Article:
Don’t those standards already exist?

As an industry we have tried on numerous occasions to create universal standards for interchange of business documents.  (e.g EdifactANSI X12UBL).  None of these efforts have come close to having the adoption like HTML has, despite having massive amounts of money poured into convincing people to adopt them.

The problem with these previous efforts is they tried to bite off a bigger problem than they could chew.  In order to manage the size of problem they were trying to address, they first invented a meta-format and then applied schemas to that format to produce consistent documents for each business scenario.  The result was horribly complicated, with a huge barrier to entry.  If you don’t believe me, here is the list of fields used by a UBL invoice.

Be less ambitious

Now imagine a much simpler scenario for just invoicing information.  Imagine if we could agree on a simple read-only format containing invoice information.  If services like Amazon, NewEgg, Staples, Zappos, etc, could expose their invoice information in this shared format, as well as the normal HTML and PDF, then this new format could then be consumed easily by services like Expensify, Mint, Quicken and what ever other services might help you manage your finances.   This scenario would be an achievable goal in my opinion and one that could quickly deliver real value.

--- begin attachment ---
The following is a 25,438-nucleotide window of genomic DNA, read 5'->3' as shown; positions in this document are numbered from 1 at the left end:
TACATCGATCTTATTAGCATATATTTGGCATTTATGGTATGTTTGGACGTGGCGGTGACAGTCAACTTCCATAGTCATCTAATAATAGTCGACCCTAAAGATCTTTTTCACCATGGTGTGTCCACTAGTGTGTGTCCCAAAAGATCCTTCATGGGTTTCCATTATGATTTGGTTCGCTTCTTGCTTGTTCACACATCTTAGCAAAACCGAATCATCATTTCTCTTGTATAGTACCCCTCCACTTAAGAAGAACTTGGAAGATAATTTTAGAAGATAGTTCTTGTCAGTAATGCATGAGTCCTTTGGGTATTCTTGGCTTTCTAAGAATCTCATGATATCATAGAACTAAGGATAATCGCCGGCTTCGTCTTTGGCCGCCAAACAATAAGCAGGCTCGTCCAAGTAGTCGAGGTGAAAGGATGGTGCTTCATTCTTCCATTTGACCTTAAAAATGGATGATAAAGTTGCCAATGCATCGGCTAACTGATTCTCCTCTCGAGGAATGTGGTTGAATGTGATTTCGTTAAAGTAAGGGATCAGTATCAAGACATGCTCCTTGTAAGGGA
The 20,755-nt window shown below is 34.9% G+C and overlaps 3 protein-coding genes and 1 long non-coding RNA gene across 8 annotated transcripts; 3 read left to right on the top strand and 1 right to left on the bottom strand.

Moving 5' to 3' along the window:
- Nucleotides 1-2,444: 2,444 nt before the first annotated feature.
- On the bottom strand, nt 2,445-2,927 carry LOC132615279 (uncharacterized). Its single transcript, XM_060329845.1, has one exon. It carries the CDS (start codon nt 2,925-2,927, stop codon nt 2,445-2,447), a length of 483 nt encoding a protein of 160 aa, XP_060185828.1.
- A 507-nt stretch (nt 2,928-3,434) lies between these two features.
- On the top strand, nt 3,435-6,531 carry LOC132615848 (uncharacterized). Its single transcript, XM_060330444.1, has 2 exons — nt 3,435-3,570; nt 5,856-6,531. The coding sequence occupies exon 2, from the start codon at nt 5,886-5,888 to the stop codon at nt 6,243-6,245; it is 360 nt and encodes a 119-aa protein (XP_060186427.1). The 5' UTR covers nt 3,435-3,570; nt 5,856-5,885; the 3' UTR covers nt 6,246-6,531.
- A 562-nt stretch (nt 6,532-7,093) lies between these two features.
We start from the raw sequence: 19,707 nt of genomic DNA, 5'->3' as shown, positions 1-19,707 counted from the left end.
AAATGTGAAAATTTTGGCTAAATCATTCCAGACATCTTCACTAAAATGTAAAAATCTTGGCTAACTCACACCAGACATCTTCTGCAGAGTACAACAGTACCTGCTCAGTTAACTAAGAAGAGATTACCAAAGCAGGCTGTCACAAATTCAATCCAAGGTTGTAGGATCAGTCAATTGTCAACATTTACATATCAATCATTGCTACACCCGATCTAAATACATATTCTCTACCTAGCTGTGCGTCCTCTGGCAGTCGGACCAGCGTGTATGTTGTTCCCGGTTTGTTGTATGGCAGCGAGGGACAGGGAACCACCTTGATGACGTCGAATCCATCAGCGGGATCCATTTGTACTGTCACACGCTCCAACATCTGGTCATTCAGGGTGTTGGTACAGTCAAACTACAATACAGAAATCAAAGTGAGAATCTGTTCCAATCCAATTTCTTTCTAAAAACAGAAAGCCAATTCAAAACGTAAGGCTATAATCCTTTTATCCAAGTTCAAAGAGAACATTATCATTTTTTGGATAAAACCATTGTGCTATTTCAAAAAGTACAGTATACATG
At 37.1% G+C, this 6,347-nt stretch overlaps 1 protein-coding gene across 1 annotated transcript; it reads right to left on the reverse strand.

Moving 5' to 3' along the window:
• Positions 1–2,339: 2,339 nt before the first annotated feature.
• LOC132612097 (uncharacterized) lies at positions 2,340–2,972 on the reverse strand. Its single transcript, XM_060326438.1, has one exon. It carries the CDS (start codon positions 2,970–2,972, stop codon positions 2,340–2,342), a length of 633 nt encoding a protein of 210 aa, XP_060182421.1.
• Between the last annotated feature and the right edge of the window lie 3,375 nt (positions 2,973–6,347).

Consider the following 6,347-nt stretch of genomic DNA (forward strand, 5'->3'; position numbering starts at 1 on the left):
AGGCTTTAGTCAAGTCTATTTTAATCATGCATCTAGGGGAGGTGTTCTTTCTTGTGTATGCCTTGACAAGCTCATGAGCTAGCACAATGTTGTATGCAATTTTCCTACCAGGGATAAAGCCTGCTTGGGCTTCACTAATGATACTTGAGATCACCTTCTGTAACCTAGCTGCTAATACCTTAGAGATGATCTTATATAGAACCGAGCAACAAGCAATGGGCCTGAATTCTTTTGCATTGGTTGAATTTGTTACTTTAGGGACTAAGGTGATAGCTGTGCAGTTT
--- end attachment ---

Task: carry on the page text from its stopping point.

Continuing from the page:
Profiles can do that

There is no theoretical reason why this same goal could not be achieved by using generic hypermedia types and profiles .  However, you could now have the situation where Amazon likes using Hal, Staples decide on Siren for their company standard and NewEgg chose JSON-LD.  The theory of profiles, as I understand it, is that everyone should be able to consistently apply the same “invoice” profile across multiple base generic media types.  However, the consumers like Expensify and Mint are now faced with dealing with all these different base formats combined with profiles.  This seems like a significant amount of complexity for minimal gain.

But what about exploding media types

A common objection to creating media types that have a limited scope is the fear of “an explosion of media types”.  The main concern here is multiple people creating media types that address the same purpose but have trivial differences.  Having one invoice format that has a property called “InvoiceDate” and another that has “dateInvoiced” is really not helping anyone. 

Big Bang

Ironically, the competing generic hypermedia types that were partly a result of people trying to avoid creating an explosion of media types are now suffering from the “trivially different” problem.  Also, it is quite likely that the wide usage of schemas and profiles will suffer from APIs defining their own variants of semantically similar documents.

The important goal

Regardless of whether developers choose to use single purpose media types or generic hypermedia types with profiles, it is essential that we focus on creating artifacts that can be re-used across multiple APIs to enable sharing and integration that is “web scale”.

Image Credit: Big bang